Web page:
Because Chinese, Japanese, and Korean have many homonyms, each sequence of phonetic characters usually matches many ideographic characters: e.g., a Japanese phonetic character ‘か’ matches Japanese ideographic characters ‘化’, ‘科’, ‘課’, etc.; Pinyin characters ‘ka’ matches Simplified-Chinese ideographic characters ‘卡’, ‘喀’, ‘咯’, etc.; Bopomofo characters ‘人弓’ matches Traditional-Chinese ideographic characters ‘乞’, ‘亿’, ‘亇’, etc.

A converter looks up a dictionary and shows a list of candidates of possible ideographic characters so a user can choose one. This list is known as a candidate list. A candidate list is known as a candidate window when it has its own window.

Some Japanese IMEs show annotations in its candidate window for a character that is not so easy to distinguish from other characters (such as full-width alphabets, full-width Katakanas, and half-width Katakanas, etc.), as shown in the following figure.

Fig. 10 Candidate window (Japanese)

The next figure shows a candidate window of a Simplified-Chinese IME.

Fig. 11 Candidate window (Simplified Chinese)

And the next figure shows a candidate window of a Traditional-Chinese IME.

Fig. 12 Candidate window (Traditional Chinese)

Some techniques are used to improve conversion quality. For example, a converter integrates an MRU (Most-Recently Used) list. Even though there are many ideographic characters for each phonetic character (or phonetic radical), a user does not usually use all these ideographic characters. A converter uses an MRU list to filter out ideographic characters not used so often from a candidate list. Another example is a grammar parser. A converter that integrates a grammar parser splits the given phonetic characters into grammatical clauses and converts only one clause at a time. When a sequence of phonetic characters consists of n clauses and the i-th clause has m_i candidates, the total number of the candidates for the input characters becomes (m_1 * m_2 * … * m_n). To reduce the number of candidates owned by a converter, a converter usually processes one clause at a time. This clause is called the selected clause.

An IME usually renders a selected clause with a special style to distinguish it from other clauses, as shown in the following figure.

Fig. 13 Selected clause (Japanese)

When a converter converts two or more clauses, it chooses candidates for the selected clause so it becomes grammatically consistent with the surrounding clauses: e.g., Japanese converters usually output ‘危機一髪’ (not ‘危機一発’) for Japanese phonetic characters ‘ききいっぱつ’ because ‘危機一発’ is grammatically incorrect.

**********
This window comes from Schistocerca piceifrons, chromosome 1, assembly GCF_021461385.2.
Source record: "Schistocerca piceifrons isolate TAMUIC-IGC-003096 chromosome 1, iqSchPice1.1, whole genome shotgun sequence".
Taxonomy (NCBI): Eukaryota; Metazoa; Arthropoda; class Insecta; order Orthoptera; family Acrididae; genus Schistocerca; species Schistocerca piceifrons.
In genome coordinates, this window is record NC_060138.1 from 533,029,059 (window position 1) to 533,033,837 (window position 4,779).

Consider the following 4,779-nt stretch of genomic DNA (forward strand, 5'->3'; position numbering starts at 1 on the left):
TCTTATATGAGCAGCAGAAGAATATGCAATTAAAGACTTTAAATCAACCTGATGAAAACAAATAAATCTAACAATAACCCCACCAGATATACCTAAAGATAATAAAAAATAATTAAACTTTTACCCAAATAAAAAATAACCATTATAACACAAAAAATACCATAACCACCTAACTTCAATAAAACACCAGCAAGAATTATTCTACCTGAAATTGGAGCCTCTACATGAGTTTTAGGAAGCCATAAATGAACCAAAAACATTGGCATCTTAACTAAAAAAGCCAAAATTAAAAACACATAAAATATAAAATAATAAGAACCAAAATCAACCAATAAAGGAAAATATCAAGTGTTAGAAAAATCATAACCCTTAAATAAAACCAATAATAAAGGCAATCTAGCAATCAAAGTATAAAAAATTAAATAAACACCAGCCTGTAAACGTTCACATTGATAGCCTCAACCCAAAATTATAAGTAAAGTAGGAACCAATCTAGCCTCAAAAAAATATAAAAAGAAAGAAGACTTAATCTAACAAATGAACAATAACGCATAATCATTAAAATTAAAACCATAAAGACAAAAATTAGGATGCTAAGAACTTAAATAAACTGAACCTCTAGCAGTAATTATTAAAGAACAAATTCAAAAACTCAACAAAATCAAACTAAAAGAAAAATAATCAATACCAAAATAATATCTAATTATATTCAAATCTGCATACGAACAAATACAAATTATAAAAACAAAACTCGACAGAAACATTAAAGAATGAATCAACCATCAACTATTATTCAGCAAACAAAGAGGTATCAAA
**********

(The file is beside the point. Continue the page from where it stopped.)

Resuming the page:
On a mobile platform, candidates may not appear in a separate window, but occupies some part of the screen for the user to choose the candidate word that they intend.

Fig. 14 Composition on mobile platform (Japanese)

Fig. 15 Composition on mobile platform (Japanese)

3. Conformance

As well as sections marked as non-normative, all authoring guidelines, diagrams, examples, and notes in this specification are non-normative. Everything else in this specification is normative.

The key words MUST, MUST NOT, REQUIRED, SHOULD, SHOULD NOT, RECOMMENDED, MAY, and OPTIONAL in this specification are to be interpreted as described in [RFC2119].

More to be written.

4. Terminology and Algorithms

To be written.

5. The getInputContext() method

For each element, a user agent can choose an IME for the element. To control the IME attached to an element, it is a good idea to add a method to the HTMLElement interface.

Issue 4

If the getInputContext() method cannot be added to the HTMLElement interface, it should be moved to the InputMethodContext interface.

partial interface HTMLElement {
    InputMethodContext getInputContext ();

5.1 Methods

Returns an InputMethodContext interface associated with this element. By default, a user agent returns an InputMethodContext interface representing the system IME. To change the behavior of the IME associated with an element, authors MUST first obtain an InputMethodContext interface by calling the getInputContext() method of the HTMLElement interface.
No parameters.
Return type: InputMethodContext

6. The Composition Dictionary

This dictionary represents an ongoing IME composition. It provides an attribute representing the text being composed by an IME. It also provides a method to retrieve attributes of the specified character in the composition text.

dictionary Composition {
    readonly attribute Node  text;
    readonly attribute Range caret;

6.1 Dictionary Composition Members

caret of type readonly attribute Range
Represents the caret in this composition text. The CommonAncestorContainer attribute of this range MUST be text.
text of type readonly attribute Node
Represents the styled text being composed by an IME. This node MAY have child nodes, e.g. when an IME composition consists of multiple IME clauses, this node has child nodes and each child node represents an IME clause. The text attribute of this node is equal to the text attribute of a compositionupdate event.

7. The InputMethodContext Interface

interface InputMethodContext {
    readonly    attribute Composition composition;
                attribute boolean     enabled;
    readonly    attribute DOMString   locale;